The Garden City Telegram
3/23/2013
SOUTHWEST LIFE

Settling into boredom at the house can be relaxing

I may be as boring as my daughter, Claire, says I am.

Well, my life is probably more boring than she thinks it should be.

I can't really argue.

You know you're old when you're happy to be home instead of going someplace all the time.

Case in point, last week.

It's not too often I get the house to myself, at least for more than a few hours. Even with the kids at college, my wife and I are usually housebound.

Last week was one of those rare occasions.

My wife was invited by one of her sisters to travel to Kearney. Her daughter was in state speech, her husband couldn't make it, and she wanted some company, so my wife tagged along.

That left me at home with the dog and the cat.

Two of us slept most of the night, and the other one vegged out in front of the TV.

Hint: I was the one watching TV. The dog's blind and the cat will occasionally stop and watch TV, but prefers sleeping and eating and complaining when her bowl is empty.

So on my night of bachelorhood, I nuked a couple frozen burritos and watched TV, removing any doubt that I am officially old and boring.

I can no longer even pretend to have hurt feelings when Claire says my life is boring.

I know it's boring. My wife and I talk about how boring we are. We give up.

After years of having my springs and summers revolve around baseball, I now find myself at home.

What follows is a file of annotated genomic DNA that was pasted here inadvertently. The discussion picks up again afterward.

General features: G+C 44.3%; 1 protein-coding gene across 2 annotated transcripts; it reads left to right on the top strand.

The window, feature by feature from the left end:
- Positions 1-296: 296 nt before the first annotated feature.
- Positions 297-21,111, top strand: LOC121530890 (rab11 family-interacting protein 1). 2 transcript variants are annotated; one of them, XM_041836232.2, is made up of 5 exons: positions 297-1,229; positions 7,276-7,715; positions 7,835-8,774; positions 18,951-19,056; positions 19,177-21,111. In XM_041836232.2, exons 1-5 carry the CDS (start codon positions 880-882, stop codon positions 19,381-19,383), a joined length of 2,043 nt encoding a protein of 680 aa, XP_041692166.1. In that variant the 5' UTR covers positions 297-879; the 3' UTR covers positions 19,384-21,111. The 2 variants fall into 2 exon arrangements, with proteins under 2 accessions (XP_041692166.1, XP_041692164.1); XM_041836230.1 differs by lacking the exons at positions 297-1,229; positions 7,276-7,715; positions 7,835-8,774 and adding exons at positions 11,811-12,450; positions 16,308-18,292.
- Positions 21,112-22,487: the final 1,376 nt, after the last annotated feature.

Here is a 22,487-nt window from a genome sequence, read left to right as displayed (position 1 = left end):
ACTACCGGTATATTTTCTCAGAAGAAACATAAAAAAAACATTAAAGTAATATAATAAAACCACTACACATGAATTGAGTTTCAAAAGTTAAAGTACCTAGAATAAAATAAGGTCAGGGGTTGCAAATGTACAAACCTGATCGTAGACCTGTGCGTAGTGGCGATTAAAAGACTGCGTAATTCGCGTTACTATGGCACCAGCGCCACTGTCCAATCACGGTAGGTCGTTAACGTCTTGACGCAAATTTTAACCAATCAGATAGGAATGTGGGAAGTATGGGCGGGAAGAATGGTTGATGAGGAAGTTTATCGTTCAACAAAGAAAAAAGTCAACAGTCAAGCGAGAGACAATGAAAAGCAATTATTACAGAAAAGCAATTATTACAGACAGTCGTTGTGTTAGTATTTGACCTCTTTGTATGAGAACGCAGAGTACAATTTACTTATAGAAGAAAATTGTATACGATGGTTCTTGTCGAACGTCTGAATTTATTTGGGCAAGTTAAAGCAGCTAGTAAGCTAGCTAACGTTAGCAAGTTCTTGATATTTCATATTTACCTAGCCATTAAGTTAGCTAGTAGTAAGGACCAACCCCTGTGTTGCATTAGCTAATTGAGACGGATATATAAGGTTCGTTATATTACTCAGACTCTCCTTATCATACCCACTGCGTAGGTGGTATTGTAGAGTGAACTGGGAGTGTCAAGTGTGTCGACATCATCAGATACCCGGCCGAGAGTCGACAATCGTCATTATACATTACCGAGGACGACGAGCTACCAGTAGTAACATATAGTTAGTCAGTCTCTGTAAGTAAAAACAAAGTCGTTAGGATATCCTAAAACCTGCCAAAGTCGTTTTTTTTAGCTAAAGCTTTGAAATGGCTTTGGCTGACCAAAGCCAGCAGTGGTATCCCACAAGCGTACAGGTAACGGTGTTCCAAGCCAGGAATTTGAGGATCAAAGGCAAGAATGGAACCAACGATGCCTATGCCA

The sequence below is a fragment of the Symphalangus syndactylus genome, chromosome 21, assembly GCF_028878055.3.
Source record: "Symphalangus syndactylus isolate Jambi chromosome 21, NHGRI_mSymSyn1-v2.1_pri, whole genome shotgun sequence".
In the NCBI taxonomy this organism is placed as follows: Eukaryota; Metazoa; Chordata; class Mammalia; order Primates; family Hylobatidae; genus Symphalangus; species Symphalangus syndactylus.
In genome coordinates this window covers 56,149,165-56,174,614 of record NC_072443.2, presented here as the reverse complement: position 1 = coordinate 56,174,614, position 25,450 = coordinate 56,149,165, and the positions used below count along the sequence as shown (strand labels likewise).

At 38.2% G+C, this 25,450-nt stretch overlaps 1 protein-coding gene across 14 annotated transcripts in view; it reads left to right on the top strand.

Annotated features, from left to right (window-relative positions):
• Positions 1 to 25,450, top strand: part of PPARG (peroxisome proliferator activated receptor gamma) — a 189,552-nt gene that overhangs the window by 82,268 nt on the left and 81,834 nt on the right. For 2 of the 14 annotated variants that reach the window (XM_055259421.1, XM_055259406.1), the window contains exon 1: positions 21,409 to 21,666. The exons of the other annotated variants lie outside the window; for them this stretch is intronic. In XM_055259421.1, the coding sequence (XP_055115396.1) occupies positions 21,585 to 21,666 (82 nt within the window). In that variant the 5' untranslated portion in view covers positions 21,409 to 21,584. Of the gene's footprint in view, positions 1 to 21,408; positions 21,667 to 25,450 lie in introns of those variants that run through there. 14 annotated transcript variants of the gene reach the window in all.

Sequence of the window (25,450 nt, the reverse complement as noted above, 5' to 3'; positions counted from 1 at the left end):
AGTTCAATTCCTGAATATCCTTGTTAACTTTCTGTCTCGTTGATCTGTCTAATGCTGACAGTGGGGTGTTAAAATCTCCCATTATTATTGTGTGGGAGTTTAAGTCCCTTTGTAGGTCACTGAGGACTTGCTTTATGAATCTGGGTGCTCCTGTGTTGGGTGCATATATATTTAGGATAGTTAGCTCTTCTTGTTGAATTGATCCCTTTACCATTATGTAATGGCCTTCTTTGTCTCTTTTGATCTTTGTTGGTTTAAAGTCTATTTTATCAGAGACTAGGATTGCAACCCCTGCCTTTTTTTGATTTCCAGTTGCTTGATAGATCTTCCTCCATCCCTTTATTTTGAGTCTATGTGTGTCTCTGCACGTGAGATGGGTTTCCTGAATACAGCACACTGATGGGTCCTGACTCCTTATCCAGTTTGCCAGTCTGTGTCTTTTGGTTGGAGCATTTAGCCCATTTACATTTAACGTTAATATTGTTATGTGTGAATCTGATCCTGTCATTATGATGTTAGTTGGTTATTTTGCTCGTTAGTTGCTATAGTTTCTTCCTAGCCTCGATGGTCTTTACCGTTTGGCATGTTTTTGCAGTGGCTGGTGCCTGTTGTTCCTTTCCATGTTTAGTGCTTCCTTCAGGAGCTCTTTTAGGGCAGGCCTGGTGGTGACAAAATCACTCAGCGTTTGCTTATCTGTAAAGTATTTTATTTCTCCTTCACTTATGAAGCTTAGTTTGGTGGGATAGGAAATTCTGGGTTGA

But I am not really complaining. I accept the boredom, and a part of me relishes it.

Work keeps me busy enough, and when it's time to go home for the day, I'm ready.

Home is where I settled in last week with my burritos and the warmth of my big screen.

When it was time for bed I slept like I hadn't slept in days.

Until my wife's alarm when off at 5.

My wife wasn't home.

The alarm should not have been set.

I still had an hour before my alarm was to sound.

I guess, out of habit, my wife set her alarm.

So I trudged out of bed thinking it was time to get up, only to realize I should still be burrowed under the covers.

I shut the alarm off, went back to bed, only to hear the dog get up.

This is a 10-year-old dog. An "old 10," the vet says.

There's no telling her to hold her bladder for an hour.

I had to let her out. The thing that separates dogs from humans is this. If I had to wake up at 5 o'clock in the morning and my bathroom was outside, I'd hurry.

Not dogs.

They can wake up, go outside in a blizzard and still find a reason to roam around the yard.

So I waited and I waited. I filled her dog dish and I waited.

Finally, after she was done she decided to come back in the house.

By this time my alarm was going to go off in about 30 minutes. No way I was going to stay up, but no way was I going to fall asleep right away.

I finally did get some shut-eye for a couple minutes, but the morning started too soon for me.

That night my wife came home and my wild bachelor life was over.

Thank goodness. I can't handle all this excitement.